Interesting is more like it! Stay tuned!
And now it's time for another edition of What's Up With Alan?™, our attempt to keep you up to date on the comings and goings of Orlando's favorite congressman, Alan Grayson!
This week's installment finds Alan keeping the Fed honest and giving everyone free vacation, just like Sweden! On May 21, Grayson offered up the Paid Vacation Act, which would force companies with more than 100 employees to offer their employees at least one paid week of vacation. While this makes Grayson a communist, it's worth noting that France forces companies to give employees a full month off — hear that, Orlando Weekly overlords? — and the U.S. ranks dead last among industrialized countries in mandatory leave time.
And when we're all poor and stressed out and never have any days off because we're clinging to our cubicles for dear life, we don't go to Disney, which negatively impacts Grayson's district. So Alan gets to help Disney and act out his Marxist fantasies at the same time. Yay Alan!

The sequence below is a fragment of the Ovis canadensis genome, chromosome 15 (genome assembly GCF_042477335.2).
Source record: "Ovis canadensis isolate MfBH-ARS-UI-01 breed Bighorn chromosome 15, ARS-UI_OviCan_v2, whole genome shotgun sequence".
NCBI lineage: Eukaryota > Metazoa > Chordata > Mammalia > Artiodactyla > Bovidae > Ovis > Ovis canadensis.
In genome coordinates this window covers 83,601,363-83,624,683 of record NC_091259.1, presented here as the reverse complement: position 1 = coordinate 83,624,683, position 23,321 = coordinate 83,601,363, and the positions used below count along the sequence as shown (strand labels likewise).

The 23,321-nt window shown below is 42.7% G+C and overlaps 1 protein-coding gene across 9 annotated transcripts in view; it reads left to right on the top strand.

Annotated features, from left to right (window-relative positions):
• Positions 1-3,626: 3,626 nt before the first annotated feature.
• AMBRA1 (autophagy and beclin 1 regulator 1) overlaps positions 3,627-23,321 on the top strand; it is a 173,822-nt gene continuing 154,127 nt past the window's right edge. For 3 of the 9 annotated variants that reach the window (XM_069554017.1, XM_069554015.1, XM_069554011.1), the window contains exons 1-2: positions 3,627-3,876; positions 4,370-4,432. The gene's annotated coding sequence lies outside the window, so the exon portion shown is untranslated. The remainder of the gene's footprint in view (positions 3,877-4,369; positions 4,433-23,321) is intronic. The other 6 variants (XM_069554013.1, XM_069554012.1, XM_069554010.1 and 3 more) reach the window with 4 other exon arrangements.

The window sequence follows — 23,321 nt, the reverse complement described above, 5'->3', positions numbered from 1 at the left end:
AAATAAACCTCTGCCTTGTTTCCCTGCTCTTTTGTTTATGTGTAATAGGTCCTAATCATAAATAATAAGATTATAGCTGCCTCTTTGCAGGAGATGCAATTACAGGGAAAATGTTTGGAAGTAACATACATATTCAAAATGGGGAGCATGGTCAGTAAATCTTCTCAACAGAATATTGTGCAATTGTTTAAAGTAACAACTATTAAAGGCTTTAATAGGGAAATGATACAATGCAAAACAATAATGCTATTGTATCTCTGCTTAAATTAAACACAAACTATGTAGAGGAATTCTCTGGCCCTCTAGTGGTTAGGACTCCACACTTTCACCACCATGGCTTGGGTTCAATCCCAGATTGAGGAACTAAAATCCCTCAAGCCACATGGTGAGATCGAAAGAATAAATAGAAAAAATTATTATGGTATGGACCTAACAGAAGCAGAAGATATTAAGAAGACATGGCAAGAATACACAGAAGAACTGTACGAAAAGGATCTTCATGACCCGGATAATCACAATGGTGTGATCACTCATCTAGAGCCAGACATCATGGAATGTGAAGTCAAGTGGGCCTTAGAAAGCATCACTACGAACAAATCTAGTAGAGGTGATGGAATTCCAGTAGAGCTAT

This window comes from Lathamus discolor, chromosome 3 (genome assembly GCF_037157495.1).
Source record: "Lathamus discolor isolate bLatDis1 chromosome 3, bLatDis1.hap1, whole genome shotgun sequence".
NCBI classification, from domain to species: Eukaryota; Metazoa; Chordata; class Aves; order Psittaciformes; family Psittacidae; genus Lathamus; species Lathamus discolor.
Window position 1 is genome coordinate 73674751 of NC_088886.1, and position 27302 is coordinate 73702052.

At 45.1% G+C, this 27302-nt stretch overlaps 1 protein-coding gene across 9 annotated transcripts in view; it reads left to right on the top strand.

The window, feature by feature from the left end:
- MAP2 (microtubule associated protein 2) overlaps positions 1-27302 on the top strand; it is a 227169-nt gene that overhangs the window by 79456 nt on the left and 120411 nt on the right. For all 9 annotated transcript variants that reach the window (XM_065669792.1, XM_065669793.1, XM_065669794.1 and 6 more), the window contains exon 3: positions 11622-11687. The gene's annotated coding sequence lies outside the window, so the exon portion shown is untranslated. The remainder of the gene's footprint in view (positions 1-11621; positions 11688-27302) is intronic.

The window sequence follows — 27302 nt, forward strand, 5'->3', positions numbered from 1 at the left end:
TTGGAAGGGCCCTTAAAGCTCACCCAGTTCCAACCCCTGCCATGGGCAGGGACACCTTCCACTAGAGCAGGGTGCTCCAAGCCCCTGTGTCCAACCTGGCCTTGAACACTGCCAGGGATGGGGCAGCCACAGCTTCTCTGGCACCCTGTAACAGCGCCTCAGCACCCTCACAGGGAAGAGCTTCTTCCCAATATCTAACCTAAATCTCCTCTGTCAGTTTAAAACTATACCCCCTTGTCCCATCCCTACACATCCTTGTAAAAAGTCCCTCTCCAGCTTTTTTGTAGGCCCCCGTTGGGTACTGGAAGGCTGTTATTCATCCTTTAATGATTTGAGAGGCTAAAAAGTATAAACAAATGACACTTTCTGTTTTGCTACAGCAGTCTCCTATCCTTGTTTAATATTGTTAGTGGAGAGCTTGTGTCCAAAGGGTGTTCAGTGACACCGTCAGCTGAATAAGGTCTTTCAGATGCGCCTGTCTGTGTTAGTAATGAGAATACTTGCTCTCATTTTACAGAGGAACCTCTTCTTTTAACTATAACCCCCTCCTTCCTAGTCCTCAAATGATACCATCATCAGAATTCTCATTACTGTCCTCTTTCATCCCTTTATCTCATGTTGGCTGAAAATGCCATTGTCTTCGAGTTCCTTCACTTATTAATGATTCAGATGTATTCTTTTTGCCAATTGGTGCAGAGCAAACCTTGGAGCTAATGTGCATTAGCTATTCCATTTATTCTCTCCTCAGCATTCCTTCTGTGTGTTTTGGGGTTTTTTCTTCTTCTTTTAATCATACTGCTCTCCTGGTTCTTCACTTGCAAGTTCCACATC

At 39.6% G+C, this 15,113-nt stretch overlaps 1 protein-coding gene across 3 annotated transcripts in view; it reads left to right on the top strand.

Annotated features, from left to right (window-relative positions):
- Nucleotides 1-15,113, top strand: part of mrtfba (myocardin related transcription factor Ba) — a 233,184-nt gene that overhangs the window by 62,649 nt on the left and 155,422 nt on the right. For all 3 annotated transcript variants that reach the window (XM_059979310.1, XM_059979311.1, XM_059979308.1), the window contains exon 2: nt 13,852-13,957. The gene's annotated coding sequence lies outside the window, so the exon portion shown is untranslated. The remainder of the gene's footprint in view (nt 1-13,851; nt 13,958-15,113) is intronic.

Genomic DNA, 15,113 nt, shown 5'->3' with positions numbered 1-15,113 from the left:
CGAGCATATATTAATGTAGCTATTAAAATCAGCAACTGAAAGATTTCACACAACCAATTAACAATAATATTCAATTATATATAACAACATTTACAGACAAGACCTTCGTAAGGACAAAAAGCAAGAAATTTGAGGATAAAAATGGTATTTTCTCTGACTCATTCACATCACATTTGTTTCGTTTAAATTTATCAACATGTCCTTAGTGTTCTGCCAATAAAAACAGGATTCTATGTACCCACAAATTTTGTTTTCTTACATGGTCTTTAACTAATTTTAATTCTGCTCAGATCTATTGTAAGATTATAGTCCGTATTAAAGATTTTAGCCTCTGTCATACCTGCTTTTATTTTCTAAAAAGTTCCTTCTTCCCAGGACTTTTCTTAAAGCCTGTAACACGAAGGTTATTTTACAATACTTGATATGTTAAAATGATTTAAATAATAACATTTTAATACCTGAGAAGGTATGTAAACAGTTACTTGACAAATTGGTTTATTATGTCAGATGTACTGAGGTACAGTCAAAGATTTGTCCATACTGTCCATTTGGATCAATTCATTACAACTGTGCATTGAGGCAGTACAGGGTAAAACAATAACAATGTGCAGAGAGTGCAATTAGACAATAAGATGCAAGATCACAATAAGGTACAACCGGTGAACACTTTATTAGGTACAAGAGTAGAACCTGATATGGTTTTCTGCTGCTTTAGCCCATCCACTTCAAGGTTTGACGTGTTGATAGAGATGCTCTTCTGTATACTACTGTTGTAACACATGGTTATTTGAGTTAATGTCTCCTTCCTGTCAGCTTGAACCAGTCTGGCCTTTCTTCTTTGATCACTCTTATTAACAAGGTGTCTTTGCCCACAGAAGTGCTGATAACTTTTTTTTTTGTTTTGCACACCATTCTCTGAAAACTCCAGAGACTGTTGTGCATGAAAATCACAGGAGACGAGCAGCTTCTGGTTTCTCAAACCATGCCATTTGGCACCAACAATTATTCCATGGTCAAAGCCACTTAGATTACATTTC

Five days later, Grayson sent us an e-mail announcing that the famous YouTube of him dressing down some Federal Reserve muckety muck had 425,000 views — only 213,506 of which came from Grayson himself — which is a larger number than the Orlando Sentinel's circulation. And that means the hip Internet kids are way better than the fogies who read the dead-tree media outlets. As Grayson's e-mail proclaimed, "That is the beauty of the New Media. People are tired of being told what's news, what's important, what to think. People can think for themselves. We can go on the Internet and find the news that matters to us. And this kind of news matters to us. When Congressman Alan Grayson conducts a Congressional oversight hearing exposing the fact that the Federal Reserve's own Inspector General doesn't even know who received the `$1 trillion` that the Federal Reserve has handed out since last September, it matters to us — a lot. Even if the mainstream media couldn't care less." Take that, traditional media!